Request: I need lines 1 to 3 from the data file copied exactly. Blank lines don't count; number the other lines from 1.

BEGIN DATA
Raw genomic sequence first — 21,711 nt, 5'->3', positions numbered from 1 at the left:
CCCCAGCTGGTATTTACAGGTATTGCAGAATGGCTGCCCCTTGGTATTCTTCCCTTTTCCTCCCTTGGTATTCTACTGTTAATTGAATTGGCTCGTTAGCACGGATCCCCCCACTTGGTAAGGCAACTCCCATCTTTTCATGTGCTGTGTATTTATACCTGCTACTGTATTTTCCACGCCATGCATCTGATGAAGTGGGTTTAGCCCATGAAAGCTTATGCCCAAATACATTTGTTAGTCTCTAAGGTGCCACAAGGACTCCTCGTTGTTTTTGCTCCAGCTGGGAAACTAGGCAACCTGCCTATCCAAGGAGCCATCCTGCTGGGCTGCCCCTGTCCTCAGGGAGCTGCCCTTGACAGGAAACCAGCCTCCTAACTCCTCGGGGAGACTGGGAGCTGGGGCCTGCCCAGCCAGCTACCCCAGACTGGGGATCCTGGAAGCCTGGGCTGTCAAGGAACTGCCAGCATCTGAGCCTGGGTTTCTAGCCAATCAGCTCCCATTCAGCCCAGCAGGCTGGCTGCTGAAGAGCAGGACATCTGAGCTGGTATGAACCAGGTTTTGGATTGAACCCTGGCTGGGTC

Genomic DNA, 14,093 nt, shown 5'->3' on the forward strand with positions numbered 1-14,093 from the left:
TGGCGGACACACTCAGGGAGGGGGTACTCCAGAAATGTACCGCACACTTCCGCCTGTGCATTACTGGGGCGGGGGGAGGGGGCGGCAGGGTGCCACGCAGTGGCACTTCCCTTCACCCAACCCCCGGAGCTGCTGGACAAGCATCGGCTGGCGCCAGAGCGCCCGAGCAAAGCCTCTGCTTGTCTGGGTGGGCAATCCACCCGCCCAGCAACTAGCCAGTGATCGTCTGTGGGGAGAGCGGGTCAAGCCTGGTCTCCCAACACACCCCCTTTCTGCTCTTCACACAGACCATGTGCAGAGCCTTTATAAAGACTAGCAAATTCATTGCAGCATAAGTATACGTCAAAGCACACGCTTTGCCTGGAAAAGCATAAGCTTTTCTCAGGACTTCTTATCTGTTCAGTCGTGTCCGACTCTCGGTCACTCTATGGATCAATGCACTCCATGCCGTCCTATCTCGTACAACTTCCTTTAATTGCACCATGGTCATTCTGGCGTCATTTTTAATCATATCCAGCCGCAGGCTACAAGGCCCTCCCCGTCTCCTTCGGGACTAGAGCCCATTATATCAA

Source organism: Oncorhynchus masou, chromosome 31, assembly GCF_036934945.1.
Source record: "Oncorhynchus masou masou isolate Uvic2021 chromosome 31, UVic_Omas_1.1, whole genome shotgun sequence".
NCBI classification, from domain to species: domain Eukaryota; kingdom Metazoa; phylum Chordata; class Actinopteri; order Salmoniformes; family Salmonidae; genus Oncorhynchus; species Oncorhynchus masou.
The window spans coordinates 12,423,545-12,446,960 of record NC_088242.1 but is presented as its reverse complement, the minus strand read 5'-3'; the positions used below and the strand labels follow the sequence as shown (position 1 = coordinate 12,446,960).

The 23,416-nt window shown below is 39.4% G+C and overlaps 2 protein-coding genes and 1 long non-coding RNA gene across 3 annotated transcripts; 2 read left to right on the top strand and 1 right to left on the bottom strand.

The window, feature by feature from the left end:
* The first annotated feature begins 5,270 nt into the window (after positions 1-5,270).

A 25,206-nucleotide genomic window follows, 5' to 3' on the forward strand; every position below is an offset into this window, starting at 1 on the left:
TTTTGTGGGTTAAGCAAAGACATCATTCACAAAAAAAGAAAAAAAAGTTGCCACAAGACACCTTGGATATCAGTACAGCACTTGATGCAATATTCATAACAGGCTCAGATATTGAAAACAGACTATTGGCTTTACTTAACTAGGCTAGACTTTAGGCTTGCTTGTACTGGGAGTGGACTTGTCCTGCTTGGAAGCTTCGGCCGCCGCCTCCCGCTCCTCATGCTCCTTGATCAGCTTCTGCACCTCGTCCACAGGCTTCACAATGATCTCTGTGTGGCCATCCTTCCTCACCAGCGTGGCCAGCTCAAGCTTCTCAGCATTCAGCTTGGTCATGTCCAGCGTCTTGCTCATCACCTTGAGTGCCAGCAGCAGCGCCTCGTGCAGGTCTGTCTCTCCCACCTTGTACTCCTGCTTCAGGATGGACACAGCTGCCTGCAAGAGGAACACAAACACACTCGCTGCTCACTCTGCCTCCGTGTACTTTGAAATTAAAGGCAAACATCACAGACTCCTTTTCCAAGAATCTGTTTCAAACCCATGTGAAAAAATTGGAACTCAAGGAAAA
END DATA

Raw genomic sequence first — 21,711 nt, 5'->3', positions numbered from 1 at the left:
CCCCAGCTGGTATTTACAGGTATTGCAGAATGGCTGCCCCTTGGTATTCTTCCCTTTTCCTCCCTTGGTATTCTACTGTTAATTGAATTGGCTCGTTAGCACGGATCCCCCCACTTGGTAAGGCAACTCCCATCTTTTCATGTGCTGTGTATTTATACCTGCTACTGTATTTTCCACGCCATGCATCTGATGAAGTGGGTTTAGCCCATGAAAGCTTATGCCCAAATACATTTGTTAGTCTCTAAGGTGCCACAAGGACTCCTCGTTGTTTTTGCTCCAGCTGGGAAACTAGGCAACCTGCCTATCCAAGGAGCCATCCTGCTGGGCTGCCCCTGTCCTCAGGGAGCTGCCCTTGACAGGAAACCAGCCTCCTAACTCCTCGGGGAGACTGGGAGCTGGGGCCTGCCCAGCCAGCTACCCCAGACTGGGGATCCTGGAAGCCTGGGCTGTCAAGGAACTGCCAGCATCTGAGCCTGGGTTTCTAGCCAATCAGCTCCCATTCAGCCCAGCAGGCTGGCTGCTGAAGAGCAGGACATCTGAGCTGGTATGAACCAGGTTTTGGATTGAACCCTGGCTGGGTC

Genomic DNA, 14,093 nt, shown 5'->3' on the forward strand with positions numbered 1-14,093 from the left: